Monday, August 27, 2007

Bionicle Thermopylae

So my baby brother and his family came to visit recently, and the discussion inevitably came round to movies. Since four of us were parents of Kindergarten-aged children, most of the films we see are on DVD. I mentioned that I had really liked "300" and my sister-in-law showed great concern that the film was horrifically violent.

Actually, I found "Braveheart" to be infinitely more violent. "300" is set up like its origin--the graphic novel--and although it is about a brutal, ancient battle, I didn't find it too violent at all... don't get me wrong, there is a fair amount of heads flying, but it's so thrillingly beautiful to watch, so visually amazing that it didn't prevent me from watching the film, utterly engrossed, to the very end. Of course, it could have been the buff abs of Gerard Butler and the tiny leather skivvies, too. Totally worth it.

We continued our discussion of films, moving on to H's most recent epic Bionicle battle. One of the plusses of having a daddy who's a videographer is that your childhood games can be caught forever on the miracle of DVD. H went into detail of the most recent battle, how Hewki did this and Jaller did that and who got limbs removed with a flying laser crossbow... My brother, who is in as difficult a position as I am, only in reverse--he has a 5-year-old daughter who would most like not appreciate his collection of Star Wars action figures in the same way H doesn't appreciate my Barbie collection-- asked if we yet had enough Bionicles in the house to do a re-creation of the battle of Thermopylae.

Hmmm. I thought. Interesting idea.

Unfortunately, H doesn't follow ancient, documented battle plans. But I must admit that some of his battles do resemble Thermopylae in some respects. A large army facing down a much smaller one, underdogs who fight like the odds weren't against them... in one of these pictures, you can see that even Harris the Bear has joined in, and yes, he was armed with both a squid launcher and a sword in addition to his usual superpowers--the laser beams that shoot from his eyes, his ability to control insects, and his newest superpower, the Baldness Ray (more on that another day).

Sadly, Bionicles don't have abs like Gerard Butler.


Tuesday, August 14, 2007

Baby Caps By The Dozen!

Okay, so, I love babies. Big babies, little babies, brand new babies, ugly babies, cute babies. Doesn't matter. Something my boy has inherited from me. Now that I'm working in the local hospital (albeit in a purely clerical sense) I walk by the birthing center twice a day on my way in and out of work.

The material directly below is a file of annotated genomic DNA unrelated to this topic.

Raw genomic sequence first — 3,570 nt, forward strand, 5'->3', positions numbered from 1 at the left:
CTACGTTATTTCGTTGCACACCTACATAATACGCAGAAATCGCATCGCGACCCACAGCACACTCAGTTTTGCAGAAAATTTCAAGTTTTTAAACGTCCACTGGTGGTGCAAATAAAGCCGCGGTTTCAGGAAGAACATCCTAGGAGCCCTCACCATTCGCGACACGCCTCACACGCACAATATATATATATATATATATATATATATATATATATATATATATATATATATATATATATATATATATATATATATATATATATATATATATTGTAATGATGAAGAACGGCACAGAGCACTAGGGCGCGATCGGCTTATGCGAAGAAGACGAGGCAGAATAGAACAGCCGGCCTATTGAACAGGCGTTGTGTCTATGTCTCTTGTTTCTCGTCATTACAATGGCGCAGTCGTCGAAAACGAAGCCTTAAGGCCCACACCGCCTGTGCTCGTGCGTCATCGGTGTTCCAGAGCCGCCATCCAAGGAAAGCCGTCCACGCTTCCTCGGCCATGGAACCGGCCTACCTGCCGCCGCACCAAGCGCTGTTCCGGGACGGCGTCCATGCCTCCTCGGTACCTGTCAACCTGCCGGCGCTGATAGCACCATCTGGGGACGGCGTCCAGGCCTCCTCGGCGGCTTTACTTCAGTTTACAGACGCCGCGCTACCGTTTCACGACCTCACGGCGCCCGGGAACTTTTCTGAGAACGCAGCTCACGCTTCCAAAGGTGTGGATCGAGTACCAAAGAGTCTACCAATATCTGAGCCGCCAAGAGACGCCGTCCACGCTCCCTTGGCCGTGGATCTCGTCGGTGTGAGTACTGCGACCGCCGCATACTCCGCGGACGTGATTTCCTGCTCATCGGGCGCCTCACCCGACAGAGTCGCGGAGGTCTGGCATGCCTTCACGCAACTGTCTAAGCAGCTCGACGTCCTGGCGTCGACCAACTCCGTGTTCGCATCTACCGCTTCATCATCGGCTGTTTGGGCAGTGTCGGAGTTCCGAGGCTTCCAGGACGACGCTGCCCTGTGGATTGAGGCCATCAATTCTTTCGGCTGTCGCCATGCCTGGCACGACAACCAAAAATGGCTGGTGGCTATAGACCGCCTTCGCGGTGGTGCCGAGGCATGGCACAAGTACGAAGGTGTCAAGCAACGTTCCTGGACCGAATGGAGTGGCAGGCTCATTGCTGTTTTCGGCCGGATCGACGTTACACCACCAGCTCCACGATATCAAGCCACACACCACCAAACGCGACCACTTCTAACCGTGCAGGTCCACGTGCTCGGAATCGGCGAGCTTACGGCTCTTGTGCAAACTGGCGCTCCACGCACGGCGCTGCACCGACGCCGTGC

Unfortunately, they don't let you just walk in and make goo-goo eyes at the babies anymore, something about security, blah blah. So, in my own way, to show my love of little ones, I've been making baby caps by the dozens and just dropping them off at the birthing center. That way the new parents can take the cap home, I use up little bits of leftover yarn (baby yarn, that is) and I get the satisfaction of occasionally seeing one of my caps bobbing along the hallway in one of those bucket carriers, on the way to a doctor's visit. It just kills me, though, to know those poor babes are about to get dozens of shots. Necessary, I know, but it drove me mental when they were doing it to my own little peanut... oh, to hear him cry! But, truly, it is way better than having to watch your kid suffer with whooping cough or diptheria.

Anyway, in the interest passing on my love of babies and their cute little heads, ears, fingers, bellies, and tootsies, here's my baby cap by the dozens pattern. It's sized for newborns, and CROCHETED. Go down a hook size for preemie, up a hook size for a jumbo (I made one for a coworker's sister--then she had a baby in excess of 9 1/2 pounds, so I re-did it with a G hook and it fit fine).

SOFT acrylic baby/sport yarn (not fingering) I like Bernat's Softee Baby or Red Heart Soft Baby, because they're fairly nice to work with and washable. Sirdar Snuggly DK is also really, really super nice if you can find it.
Size F crochet hook

Round 1: Chain 2. Work 6 half-double crochets (hdc) in the second chain from hook, join with a slip stitch.
Round 2: Chain 2 (counts as first hdc). 3 hdc in first hdc. 4 hdc in each stitch around. Join with a slip stitch.
Round 3: Chain 2 (counts as first hdc). 2 hdc in each stitch around.
Round 4: Chain 2 (counts as first hdc). Work 1 hdc in each stitch around.

Repeat Round 4 until hat measures 6" from beginning. Fasten off. Weave in beginning tail. Fold up edge about 1". Voila! A super-cute baby cap! Model on nearest newborn and make endless googy noises (or, if you're from Maine or NH, cluck your tongue and state, "Oh, gorrie, ain't that cunnin'!").


Please check out some of the new links, my crazy, super-creative, talented family has been hard at work. I'm so proud of them all!